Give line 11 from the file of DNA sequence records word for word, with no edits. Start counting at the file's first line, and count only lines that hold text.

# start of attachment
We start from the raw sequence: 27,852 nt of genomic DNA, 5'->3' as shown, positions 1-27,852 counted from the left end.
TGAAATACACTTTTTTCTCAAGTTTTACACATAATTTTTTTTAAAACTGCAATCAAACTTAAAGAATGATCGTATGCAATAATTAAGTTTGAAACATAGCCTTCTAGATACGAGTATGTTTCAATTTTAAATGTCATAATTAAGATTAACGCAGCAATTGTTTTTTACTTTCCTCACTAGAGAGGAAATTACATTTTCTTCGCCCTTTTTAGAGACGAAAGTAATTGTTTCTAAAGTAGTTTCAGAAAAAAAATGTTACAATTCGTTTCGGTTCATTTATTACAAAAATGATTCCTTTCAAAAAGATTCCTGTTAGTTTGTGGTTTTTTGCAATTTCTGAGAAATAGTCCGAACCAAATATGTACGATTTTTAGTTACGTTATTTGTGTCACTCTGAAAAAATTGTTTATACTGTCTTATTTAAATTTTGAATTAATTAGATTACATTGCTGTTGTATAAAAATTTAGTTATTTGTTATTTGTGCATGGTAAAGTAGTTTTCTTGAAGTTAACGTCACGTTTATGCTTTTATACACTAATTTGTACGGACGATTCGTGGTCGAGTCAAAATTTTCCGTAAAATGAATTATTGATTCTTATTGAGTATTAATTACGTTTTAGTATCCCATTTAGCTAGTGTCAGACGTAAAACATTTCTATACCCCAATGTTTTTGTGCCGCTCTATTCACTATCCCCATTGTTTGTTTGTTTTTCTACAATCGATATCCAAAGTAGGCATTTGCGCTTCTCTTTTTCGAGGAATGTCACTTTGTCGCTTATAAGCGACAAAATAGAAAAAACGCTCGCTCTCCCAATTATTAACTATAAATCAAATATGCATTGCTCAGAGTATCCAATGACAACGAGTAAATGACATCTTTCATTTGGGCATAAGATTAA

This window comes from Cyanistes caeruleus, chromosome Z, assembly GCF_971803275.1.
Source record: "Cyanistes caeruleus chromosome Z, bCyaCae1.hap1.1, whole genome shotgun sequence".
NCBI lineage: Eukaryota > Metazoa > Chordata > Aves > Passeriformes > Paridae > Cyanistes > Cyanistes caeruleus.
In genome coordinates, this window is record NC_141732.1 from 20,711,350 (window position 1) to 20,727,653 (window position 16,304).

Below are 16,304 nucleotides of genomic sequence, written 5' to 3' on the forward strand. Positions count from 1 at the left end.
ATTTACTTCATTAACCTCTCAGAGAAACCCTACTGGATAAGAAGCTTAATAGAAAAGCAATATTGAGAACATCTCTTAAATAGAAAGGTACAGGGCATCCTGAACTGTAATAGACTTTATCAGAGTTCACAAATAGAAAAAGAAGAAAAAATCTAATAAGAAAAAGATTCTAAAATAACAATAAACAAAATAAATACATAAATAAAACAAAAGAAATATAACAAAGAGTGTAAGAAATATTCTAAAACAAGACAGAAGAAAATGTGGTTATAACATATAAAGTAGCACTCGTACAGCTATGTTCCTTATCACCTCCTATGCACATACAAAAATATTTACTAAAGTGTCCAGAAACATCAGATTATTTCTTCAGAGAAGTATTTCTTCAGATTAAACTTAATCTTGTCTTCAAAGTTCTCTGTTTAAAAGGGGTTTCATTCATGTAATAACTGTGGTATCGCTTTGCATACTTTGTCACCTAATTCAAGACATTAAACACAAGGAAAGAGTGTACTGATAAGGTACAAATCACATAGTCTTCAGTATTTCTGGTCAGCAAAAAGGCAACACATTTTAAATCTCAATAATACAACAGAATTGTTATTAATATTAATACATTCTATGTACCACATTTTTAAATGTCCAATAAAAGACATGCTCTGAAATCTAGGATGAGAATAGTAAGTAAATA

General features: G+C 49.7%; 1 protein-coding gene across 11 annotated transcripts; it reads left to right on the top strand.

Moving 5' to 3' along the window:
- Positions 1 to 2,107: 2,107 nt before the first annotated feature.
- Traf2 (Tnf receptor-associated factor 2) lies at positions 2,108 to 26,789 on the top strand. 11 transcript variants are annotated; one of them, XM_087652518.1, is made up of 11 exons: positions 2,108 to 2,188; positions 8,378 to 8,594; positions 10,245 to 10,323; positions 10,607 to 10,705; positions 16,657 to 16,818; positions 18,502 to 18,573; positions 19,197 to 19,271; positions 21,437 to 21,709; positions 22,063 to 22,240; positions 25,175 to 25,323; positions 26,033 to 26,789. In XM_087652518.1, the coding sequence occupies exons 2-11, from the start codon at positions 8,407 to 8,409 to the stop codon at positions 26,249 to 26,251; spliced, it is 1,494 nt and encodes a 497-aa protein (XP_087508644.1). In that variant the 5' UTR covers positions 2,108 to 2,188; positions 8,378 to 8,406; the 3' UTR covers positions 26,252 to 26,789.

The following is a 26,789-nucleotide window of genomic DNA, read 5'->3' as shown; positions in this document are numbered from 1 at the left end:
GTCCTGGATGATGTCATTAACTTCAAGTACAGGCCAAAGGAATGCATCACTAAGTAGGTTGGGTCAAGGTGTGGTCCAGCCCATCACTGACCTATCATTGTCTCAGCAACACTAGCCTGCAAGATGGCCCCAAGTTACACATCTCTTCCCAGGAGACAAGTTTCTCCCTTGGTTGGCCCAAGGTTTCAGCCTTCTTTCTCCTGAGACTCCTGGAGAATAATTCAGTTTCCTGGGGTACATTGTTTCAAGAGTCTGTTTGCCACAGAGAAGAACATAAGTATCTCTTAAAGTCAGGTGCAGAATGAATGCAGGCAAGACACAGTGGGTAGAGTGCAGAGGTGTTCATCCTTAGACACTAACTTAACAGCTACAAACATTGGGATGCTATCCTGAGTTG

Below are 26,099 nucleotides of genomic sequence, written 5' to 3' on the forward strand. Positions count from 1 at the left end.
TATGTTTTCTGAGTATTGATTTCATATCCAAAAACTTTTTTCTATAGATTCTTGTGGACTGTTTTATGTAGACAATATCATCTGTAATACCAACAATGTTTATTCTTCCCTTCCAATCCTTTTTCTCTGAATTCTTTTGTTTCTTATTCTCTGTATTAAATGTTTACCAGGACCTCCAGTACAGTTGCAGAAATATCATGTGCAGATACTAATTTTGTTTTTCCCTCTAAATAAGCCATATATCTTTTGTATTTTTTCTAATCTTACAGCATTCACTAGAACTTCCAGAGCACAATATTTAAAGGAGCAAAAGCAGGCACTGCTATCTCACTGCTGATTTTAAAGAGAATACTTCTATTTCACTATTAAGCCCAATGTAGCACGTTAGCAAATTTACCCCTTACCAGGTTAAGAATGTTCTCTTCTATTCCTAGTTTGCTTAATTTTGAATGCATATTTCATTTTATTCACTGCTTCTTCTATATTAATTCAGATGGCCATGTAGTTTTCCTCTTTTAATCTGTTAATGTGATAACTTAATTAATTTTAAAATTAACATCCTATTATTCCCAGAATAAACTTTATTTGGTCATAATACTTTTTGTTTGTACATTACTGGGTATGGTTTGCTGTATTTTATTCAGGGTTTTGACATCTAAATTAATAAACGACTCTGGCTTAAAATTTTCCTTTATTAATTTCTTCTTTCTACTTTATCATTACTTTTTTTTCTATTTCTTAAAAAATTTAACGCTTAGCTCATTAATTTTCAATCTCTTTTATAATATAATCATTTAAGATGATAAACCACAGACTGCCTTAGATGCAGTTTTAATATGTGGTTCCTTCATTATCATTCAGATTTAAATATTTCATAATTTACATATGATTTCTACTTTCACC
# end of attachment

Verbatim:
- Positions 1 to 2,107: 2,107 nt before the first annotated feature.